Psychiatrist Prof. Willem Nolen is retiring after a career spanning forty years. On Thursday 14 February 2013, at the end of an international symposium on mood disorders organized to mark his retirement, he was appointed Officer in the Order of Orange-Nassau. Peter Rehwinkel, Mayor of Groningen, bestowed the decoration.
Over the past few decades, Nolen’s work has had a huge national impact on the way people with depression and bipolar disorders are diagnosed and treated. He spent many years helping to update the DSM, the official diagnostic guide to psychiatric disorders. In his capacity as a researcher, he studied the effects of medication. Although some of his research was carried out in close cooperation with the pharmaceutical industry, he has also explored problems in which the industry has little or no interest. His research into the early detection of bipolar disorder focused specifically on the role of biological factors, such as immunology and development of the brain.
In 2004, Nolen took a post as Professor of Emotional Disorders in Groningen. As head of treatment affairs in the Emotional Disorders department, he invested his expertise and empathy in helping patients. He was one of the first psychiatrists to recognize the importance of adequate patient information, and in 1990, he wrote the very first informative book about psychiatric disorders aimed at the general public. Since then, he has played an active part in devising countless patient information leaflets with the Nederlandse Vereniging voor Psychiatrie or NVvP (Netherlands Psychiatric Association).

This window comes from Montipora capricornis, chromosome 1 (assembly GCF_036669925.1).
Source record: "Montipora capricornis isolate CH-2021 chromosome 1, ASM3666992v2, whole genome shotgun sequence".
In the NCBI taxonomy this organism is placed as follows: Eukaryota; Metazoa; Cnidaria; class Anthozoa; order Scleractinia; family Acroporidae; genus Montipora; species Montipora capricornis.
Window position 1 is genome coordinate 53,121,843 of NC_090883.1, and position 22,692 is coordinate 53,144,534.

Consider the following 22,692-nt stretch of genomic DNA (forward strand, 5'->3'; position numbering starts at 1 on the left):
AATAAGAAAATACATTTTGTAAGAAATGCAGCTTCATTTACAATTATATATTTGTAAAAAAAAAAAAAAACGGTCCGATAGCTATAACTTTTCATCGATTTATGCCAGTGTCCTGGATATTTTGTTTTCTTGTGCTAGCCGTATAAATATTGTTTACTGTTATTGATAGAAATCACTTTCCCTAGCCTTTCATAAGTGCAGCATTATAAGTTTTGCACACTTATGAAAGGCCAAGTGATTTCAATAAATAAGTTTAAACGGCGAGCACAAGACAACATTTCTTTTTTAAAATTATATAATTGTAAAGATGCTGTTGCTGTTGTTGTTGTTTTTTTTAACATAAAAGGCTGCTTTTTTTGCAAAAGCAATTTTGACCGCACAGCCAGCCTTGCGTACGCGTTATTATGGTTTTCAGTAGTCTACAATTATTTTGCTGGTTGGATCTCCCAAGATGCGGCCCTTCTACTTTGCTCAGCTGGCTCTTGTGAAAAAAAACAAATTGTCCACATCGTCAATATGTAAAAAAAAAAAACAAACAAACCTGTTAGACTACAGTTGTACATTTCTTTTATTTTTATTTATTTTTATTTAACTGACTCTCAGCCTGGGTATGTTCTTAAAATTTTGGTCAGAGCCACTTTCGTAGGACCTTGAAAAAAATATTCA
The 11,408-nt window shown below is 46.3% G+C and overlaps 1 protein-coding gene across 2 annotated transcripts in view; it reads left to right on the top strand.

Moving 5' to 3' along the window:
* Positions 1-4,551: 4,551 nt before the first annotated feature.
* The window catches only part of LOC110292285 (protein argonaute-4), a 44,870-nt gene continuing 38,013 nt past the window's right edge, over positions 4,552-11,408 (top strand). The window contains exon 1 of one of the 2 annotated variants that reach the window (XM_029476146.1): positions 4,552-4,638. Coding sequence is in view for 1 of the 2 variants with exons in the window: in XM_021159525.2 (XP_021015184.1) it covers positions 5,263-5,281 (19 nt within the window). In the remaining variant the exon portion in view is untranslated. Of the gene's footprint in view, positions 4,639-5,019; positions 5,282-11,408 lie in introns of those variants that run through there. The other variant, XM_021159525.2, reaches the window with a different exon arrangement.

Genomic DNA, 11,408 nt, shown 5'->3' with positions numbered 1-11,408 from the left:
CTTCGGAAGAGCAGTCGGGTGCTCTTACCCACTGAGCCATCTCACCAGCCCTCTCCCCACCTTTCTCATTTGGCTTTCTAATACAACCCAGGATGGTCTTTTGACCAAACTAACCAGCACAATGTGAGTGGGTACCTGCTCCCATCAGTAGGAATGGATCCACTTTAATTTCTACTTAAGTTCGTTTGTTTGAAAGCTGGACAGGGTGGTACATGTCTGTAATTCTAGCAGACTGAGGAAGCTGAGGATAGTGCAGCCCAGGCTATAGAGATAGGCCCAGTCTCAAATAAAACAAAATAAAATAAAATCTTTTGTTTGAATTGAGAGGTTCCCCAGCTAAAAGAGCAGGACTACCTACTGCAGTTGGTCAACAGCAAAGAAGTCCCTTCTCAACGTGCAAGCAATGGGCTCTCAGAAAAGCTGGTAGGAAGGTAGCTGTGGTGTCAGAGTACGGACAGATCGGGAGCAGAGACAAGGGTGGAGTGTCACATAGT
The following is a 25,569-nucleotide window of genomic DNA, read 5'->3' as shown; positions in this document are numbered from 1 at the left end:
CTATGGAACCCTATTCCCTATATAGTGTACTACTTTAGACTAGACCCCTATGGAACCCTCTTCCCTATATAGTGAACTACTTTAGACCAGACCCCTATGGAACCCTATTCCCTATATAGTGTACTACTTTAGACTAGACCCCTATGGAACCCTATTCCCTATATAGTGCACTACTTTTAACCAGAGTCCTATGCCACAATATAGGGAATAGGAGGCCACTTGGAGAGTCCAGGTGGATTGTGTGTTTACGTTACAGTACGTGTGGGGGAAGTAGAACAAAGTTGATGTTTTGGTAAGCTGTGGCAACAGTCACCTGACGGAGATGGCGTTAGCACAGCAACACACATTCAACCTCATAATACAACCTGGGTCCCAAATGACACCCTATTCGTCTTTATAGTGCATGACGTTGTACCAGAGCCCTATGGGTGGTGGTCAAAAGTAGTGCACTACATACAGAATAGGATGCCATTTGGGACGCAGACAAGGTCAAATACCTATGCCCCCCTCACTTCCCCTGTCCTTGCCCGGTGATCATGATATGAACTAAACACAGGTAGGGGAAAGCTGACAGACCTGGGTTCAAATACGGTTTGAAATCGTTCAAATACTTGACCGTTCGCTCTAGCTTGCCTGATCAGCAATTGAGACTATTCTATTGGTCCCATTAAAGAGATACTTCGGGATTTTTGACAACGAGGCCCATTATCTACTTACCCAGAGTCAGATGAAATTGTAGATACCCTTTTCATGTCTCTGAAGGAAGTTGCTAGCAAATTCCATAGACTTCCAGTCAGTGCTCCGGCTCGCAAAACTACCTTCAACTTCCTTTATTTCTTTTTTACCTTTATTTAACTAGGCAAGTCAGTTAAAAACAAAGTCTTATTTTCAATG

In his work as a member of the NVvP’s Commissie Hulp bij Zelfdoding (Committee for Help with Assisted Suicide), he was a key figure in developing guidelines for psychiatrists dealing with requests for assisted suicide from psychiatric patients. In addition to all these activities, he also made time to speak personally to patients asking for euthanasia on account of unbearable suffering. He helped those treating patients to use any remaining options to help them cope with life, and to assess the criteria for assisted suicide.
Nolen was – and still is – also actively involved in numerous groups and associations. He was one of the founders of the Vereniging Manisch Depressieven en Betrokkenen (an association for people suffering from and involved with manic depression). After active membership lasting 25 years, last year he was made an honorary member. Nolen initiated the Kenniscentrum Bipolaire Stoornissen (Knowledge Centre for Bipolar Disorders) and the stichting Bevordering Klinisch Onderzoek in de Psychiatrie (foundation to promote clinical research in psychiatry). In 2012, he was invited to take up the prestigious position of President of the International Society of Bipolar Disorders, an appointment that he intends to continue into his retirement.
In a farewell symposium focusing on mood disorders, Nolen’s close Dutch and international colleagues joined him in contemplating the question ‘how far have we come in 2013 and what are the prospects?’, a subject in which scientific advances go hand in hand with clinical practices.
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